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The IA-64 Architecture at Work
July 1998 (vol. 31 no. 7)
pp. 24-32
Over the past several years, strategies to increase microprocessor performance have focused on finding more instruction-level parallelism. ILP is basically the idea of finding several instructions to execute at the same time. By providing multiple functional units on which to execute instructions, computer architects expect to improve performance. However, two difficult problems limit ILP: branch instructions, which introduce control dependencies, and memory latency, the time it takes to retrieve data from memory. In the absence of new programming languages that are explicitly parallel, the task of "exposing" ILP falls to the compiler. In IA-64, Intel's upcoming 64-bit architecture, the compiler will play a pivotal role in using predication and control speculation to expose more ILP. To illustrate predication and control speculation, this article presents two code fragments scheduled with actual IA-64 instructions that are representative of general-purpose integer code, such as that found in computer-aided design and database applications. A comparison of performance with and without the two features demonstrates how predication and control speculation can yield a significant reduction in the number of cycles required to execute an instruction.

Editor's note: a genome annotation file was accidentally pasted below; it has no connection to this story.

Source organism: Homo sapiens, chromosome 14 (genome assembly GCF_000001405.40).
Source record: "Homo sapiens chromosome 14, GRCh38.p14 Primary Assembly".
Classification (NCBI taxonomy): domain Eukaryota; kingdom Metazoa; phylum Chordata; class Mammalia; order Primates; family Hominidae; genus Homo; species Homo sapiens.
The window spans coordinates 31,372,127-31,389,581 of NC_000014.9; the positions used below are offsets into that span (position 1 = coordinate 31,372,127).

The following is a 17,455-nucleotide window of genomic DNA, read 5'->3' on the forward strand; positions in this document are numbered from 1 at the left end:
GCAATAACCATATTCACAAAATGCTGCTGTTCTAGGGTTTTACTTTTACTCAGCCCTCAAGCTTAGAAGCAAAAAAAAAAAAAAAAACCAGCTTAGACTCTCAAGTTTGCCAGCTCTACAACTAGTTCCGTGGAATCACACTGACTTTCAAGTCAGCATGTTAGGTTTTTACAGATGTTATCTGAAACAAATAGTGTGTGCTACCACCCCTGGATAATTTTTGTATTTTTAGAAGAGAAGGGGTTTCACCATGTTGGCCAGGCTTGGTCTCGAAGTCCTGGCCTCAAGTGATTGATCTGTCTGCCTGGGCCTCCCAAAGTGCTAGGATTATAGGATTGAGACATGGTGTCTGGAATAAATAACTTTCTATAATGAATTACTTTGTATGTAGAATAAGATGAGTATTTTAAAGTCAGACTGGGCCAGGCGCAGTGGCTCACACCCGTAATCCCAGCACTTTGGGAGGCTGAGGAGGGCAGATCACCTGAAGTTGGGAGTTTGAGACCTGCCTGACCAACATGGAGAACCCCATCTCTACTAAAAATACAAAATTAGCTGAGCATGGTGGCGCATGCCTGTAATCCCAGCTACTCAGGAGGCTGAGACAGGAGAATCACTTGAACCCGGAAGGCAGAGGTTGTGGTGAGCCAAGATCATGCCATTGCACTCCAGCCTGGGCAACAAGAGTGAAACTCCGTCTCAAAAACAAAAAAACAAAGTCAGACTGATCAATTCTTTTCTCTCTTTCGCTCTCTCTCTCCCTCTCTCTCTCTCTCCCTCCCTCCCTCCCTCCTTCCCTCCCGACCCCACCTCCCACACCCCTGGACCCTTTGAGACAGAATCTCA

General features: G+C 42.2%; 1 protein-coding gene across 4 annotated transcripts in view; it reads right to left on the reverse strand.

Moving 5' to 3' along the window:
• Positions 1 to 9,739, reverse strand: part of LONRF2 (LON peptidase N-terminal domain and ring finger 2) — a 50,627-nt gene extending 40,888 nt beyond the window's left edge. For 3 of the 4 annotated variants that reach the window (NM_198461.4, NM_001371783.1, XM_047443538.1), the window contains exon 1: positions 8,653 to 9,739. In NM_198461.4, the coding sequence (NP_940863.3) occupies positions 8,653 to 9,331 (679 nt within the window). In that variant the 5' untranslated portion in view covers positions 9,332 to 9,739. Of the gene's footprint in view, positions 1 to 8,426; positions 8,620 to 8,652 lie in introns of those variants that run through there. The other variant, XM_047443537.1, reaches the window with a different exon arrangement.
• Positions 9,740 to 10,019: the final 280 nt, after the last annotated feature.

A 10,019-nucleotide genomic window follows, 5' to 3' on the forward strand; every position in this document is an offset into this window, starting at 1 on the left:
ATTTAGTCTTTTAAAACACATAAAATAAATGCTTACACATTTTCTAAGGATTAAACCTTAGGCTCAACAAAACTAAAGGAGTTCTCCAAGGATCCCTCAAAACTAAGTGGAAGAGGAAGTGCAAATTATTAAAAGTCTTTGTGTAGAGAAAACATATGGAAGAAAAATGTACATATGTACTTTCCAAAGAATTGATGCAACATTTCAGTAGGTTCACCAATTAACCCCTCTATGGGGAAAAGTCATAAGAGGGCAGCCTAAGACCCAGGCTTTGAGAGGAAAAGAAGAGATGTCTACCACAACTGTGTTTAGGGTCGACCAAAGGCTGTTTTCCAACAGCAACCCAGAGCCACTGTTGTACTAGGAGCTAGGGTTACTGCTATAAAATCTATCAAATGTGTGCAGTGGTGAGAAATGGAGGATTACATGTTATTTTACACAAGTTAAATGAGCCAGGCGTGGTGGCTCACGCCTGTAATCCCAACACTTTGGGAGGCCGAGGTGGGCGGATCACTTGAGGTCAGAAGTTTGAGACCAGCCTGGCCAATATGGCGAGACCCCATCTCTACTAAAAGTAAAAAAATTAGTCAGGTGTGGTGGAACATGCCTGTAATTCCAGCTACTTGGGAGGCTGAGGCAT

Carole Dulong, "The IA-64 Architecture at Work," Computer, vol. 31, no. 7, pp. 24-32, July 1998, doi:10.1109/2.689674
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